Find Out If Knee Replacement Surgery is Right for You

To find out if knee replacement surgery is the right next step for you, schedule an appointment with my office today.  Call (719) 632-7669


Knee Replacements done in the US each year
Patients who see a huge improvement in pain reduction and ability to move
The average duration you can expect your knee to last


Frequently Asked Questions About Knee Replacement Surgery

Knee replacement surgery is the replacement of the damaged parts of your knee with new artificial parts.  In total knee replacement surgery, we remove damaged cartilage from the shin bone and thigh bone.  Then replace the removed cartilage with metal components that create a new surface for the joint.  If needed, the kneecap is resurfaced with a plastic button.  A medical-grade plastic spacer is placed between the metal components to allow for the new parts to glide easily. Partial knee replacement is where only one or two parts are replaced.
Knee replacement surgery is typically performed as inpatient surgery and takes about 1 to 2 hours.  Most patients go home the day after surgery.
You will be back up and walking with the assistance of a walker or crutches immediately following your surgery.  In the first few weeks you will go to rehab to strengthen your knee and get greater range of motion.  By week four you should be walking on your own.  During the first 3 to six months you might still have some swelling, and possibly some mild pain.  Total recovery can take up to one year.  Of course, this depends upon the amount of effort you put into your rehab exercises.
After you recover you will be able to do low impact activities.  These include walking, light hikes, playing doubles tennis, weight training, and swimming, skiing, biking, and kayaking.  You’ll want to avoid high impact activities like running, jogging, basketball or jumping rope as these can loosen or break your implant.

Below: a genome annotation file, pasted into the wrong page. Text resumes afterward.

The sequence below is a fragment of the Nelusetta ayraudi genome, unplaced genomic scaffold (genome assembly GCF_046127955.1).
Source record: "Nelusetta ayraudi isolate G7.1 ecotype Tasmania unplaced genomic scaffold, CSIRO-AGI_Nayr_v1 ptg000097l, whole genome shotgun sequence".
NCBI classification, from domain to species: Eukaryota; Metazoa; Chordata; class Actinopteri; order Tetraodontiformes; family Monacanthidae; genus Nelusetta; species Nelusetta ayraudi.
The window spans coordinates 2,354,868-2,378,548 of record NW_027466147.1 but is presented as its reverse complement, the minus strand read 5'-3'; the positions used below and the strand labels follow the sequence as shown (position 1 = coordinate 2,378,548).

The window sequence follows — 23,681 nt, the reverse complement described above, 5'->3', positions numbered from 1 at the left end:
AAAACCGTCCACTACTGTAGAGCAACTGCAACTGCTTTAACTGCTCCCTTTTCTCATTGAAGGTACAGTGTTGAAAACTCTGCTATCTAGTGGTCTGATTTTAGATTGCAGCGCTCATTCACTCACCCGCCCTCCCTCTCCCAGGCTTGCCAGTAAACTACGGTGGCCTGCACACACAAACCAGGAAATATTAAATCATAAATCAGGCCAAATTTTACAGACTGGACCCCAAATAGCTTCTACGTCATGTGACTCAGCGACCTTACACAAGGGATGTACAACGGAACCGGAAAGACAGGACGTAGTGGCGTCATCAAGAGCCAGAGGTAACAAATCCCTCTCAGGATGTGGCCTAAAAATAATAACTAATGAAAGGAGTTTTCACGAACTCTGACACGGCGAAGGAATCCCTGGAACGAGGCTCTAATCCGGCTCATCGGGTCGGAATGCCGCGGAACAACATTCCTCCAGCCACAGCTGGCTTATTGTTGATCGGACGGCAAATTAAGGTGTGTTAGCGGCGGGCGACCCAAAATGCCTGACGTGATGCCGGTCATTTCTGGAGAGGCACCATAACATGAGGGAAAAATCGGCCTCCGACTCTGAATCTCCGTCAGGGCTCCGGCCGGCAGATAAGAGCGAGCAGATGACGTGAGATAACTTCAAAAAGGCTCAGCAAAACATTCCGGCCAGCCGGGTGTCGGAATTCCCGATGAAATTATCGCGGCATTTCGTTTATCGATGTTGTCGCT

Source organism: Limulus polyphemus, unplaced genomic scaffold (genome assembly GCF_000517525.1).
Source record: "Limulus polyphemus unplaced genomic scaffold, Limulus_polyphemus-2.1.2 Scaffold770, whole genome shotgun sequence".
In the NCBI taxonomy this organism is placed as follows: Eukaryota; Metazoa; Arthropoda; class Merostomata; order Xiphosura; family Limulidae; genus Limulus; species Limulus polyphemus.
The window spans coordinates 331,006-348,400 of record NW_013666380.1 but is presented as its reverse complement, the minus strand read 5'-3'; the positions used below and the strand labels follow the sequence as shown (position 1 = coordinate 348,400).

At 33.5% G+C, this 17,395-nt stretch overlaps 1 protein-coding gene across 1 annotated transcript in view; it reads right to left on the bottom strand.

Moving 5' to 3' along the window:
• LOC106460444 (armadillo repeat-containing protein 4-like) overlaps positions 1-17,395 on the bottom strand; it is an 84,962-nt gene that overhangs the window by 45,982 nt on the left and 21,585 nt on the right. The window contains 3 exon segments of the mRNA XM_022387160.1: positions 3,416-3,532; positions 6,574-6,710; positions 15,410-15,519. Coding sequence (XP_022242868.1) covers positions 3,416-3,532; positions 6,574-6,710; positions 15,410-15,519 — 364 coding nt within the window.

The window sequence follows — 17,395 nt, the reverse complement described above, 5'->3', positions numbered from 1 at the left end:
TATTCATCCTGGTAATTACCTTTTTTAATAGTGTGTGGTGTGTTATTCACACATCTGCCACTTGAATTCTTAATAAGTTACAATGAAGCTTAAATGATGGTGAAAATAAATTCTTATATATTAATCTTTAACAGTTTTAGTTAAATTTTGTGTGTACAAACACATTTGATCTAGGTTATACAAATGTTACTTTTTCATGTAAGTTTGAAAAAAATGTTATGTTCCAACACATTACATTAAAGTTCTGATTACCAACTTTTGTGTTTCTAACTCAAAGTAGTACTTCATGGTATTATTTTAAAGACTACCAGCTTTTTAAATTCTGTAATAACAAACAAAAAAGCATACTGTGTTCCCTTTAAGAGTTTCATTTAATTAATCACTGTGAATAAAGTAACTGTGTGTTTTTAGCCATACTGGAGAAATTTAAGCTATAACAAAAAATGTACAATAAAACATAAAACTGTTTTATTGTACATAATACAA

It is the right time for knee replacement surgery if:

  • You’ve tried all conservative possibilities for treatment, and nothing is getting better.
  • Your pain is so severe that it prevents you from doing the daily activities you enjoy most.
  • You have knee pain day and night even while you are resting.
  • You have swelling that doesn’t respond to medication.
  • Your leg is bowed out.
  • Medication doesn’t relieve your pain.
You should be able to kneel although it may be uncomfortable.
Your new knee should last at least 20 years.  Then you might need revision surgery to replace any worn parts.
You can have knee replacement surgery on both knees at once but it will be more difficult and has higher risks.  In general, I don’t recommend it for most people.  The possibility of major complications is higher when both knees are done together.
While knee replacement surgery is the most successful of all surgeries there are still problems that can occur.  These include infection, instability, loosening of the components, continuing pain, and stiffness.
Yes, your new knee will cause the metal detector to go off at the airport.  Be sure to leave extra time when travelling and let the TSA agent know that you have an artificial knee.

What is knee replacement surgery- Frequently Asked Questions(FAQ)

Dr. Tyler Bron

Colorado Springs Orthopaedic Group
4110 Briargate Parkway, Suite 300
Colorado Springs, CO 80920
Patient Resources Phone: (719) 632-7669
Fax: (719) 632-0088

Insurance Accepted

  • Workers’ Compensation
  • Medicare
  • Most major insurance plans

Contact your insurance company or call our office at (719) 632-7669 to find out if we accept your insurance.